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First Universal Healthcare…and now this.

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That darn cat!

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Science Lab Pick Up Line #19

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Resident Weevil takes down Lady Gaga

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Start with a wedgie and work your way up.

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Loves me some caffeinated beverages.

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The T-Virus outbreak hits the insect world leading to…

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Science Lab’s Pick-Up Line #23

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Please Keep Your Arms and Legs Inside the Ride at All Times

Saw this great animated sequence and actually felt that I was on the roller coaster. Turn up the volume, sit back and enjoy the ride!

Visualization of the 1st violin of the 2nd symphony, 4th movement by Ferdinand Ries in the shape of a rollercoaster. The camera starts by showing a close-up of the score, then focuses on the notes of the first violin turning the staves into the winding rail tracks of the rollercoaster. The notes and bars were exactly synchronised with the progression in the animation so that the typical movements of a rollercoaster ride match the dramatic composition of the music.

Client: Zurich Chamber Orchestra / Zürcher Kammerorchester
Agency: Euro RSCG, Zurich
Creative Direction: Axel Eckstein, Frank Bodin

Created by virtual republic animation and visual effects
Animation Direction: President M. Klein
Producing: Gerhard Vetter
Technical Direction: Martin Chatterjee
Modeling: Martin Sobott, Patrick Busse
Animation: Marco Kowalik, Christian Marschalt, Patrick Busse
Compositing: Steffen Dünner
Data Handling: Morris Willner

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A picture is worth 519 words.

Perspective is an infinitely interesting subject considering that every person has a uniquely different one.

With that in mind, I’ve given our writer, DALatta, the task of taking an image and writing us a short fictional story based upon what he “feels” about it. Take a moment to read his words…and then give us some of your own. What is your perspective on this photo?

Oblivious to the wiper squeaking against the dry windshield, Ron ran his car a little too fast for this neighborhood. The service started at 2 and he didn’t want to be one of those who entered the church late only to have everybody turn around and look at him. His daughter had called him, car keys in hand, to remind him that her soccer game was at 9am tomorrow. He had her game schedule on the refrigerator but he normally welcomed her calls. “Okay sweetie, Daddy’s got to go now. I’m going to a funeral. An old friend from college. I’ll see you tomorrow.” He hated cutting her call short but he was already strapped for time.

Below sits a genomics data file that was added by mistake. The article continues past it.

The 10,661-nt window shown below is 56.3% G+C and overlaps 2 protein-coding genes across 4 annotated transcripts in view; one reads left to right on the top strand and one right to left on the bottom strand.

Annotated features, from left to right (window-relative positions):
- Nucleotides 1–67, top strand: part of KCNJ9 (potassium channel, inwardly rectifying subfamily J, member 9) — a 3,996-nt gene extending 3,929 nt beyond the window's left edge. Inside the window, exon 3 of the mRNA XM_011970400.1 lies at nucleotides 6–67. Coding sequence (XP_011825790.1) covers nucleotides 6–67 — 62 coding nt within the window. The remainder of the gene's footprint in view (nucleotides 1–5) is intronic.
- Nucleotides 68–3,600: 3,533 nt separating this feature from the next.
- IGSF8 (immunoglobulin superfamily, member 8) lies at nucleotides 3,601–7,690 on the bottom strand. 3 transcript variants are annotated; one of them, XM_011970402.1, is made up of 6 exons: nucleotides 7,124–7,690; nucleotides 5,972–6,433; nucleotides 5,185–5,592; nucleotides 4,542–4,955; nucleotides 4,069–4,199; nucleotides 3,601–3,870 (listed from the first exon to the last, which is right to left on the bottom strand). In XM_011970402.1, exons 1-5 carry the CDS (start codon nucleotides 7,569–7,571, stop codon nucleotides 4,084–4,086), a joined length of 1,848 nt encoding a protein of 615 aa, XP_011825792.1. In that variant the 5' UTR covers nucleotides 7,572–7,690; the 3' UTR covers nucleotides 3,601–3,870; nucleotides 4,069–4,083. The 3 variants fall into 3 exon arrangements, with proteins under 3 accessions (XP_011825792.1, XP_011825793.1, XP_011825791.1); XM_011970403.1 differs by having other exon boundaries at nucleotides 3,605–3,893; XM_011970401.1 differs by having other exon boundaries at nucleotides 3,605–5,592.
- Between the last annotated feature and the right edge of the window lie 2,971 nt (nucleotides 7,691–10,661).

Pulling into the parking lot, he was surprised at the amount of cars. Bobby certainly was popular, he thought as he strode toward the front door, his shoes taking in moisture from the wet pavement. Moving into the church, he sat in the first available seat, which happened to be next to his college girlfriend, Sylvia. Only a silent acknowledgement at this time as the pastor was ambling toward the dais.

Despite the inviting allure of Sylvia’s perfume, Ron kept his eyes straight ahead but he soon noticed more of his past. In about 5 minutes, he recognized 6 more friends and with each identification came more memories. The most prevalent being an overtly dramatic Scottish accent used by his cronies in times of drunken reverie. The accuracy of the dialect wasn’t as important as the volume and spit that would spew forth when emphasizing words like,”FAULKED” and “ARSEHOLE” and ‘WEE BIT OF A PROBLEM”. A smile crept over his face as the accent moved closer to his tongue and he was about to say something when he was interrupted by a familiar female voice,”It’s so sad, isn’t it?”
“Aye that it is, lass. Aye that it is.” A stifled laugh shot through the church that caught the attention of those close by.

“Oh my God,” she whispered, “I was watching some movie the other day, Braveheart, I think, and I kept thinking of you and Bobby and everybody using that stupid accent.”

The service moved on and they chatted quietly, reacquainting each other to their respective pasts. There was an easiness that floated through the conversation that Ron found comforting, as if 20 plus years of silence had been erased by a ghostly wave of his dead friend’s hand. After the service, the rest of the gang collected in front of the church, shook hands, hugged and introduced the new partners in their lives. The meeting moved to a nearby lounge and as the afternoon turned into the evening, the volume of the laughter increased. The stories, unearthed after decades took on more importance. The tears fell from heart felt melancholy. Even the liquor tasted sweeter as it brought on more stories, like an impending tide.

Eventually the evening had to end. They said their goodbyes and promised to call each other and stay in touch. After giving Sylvia his address, Ron walked to his car thinking about how funerals really were for the living.

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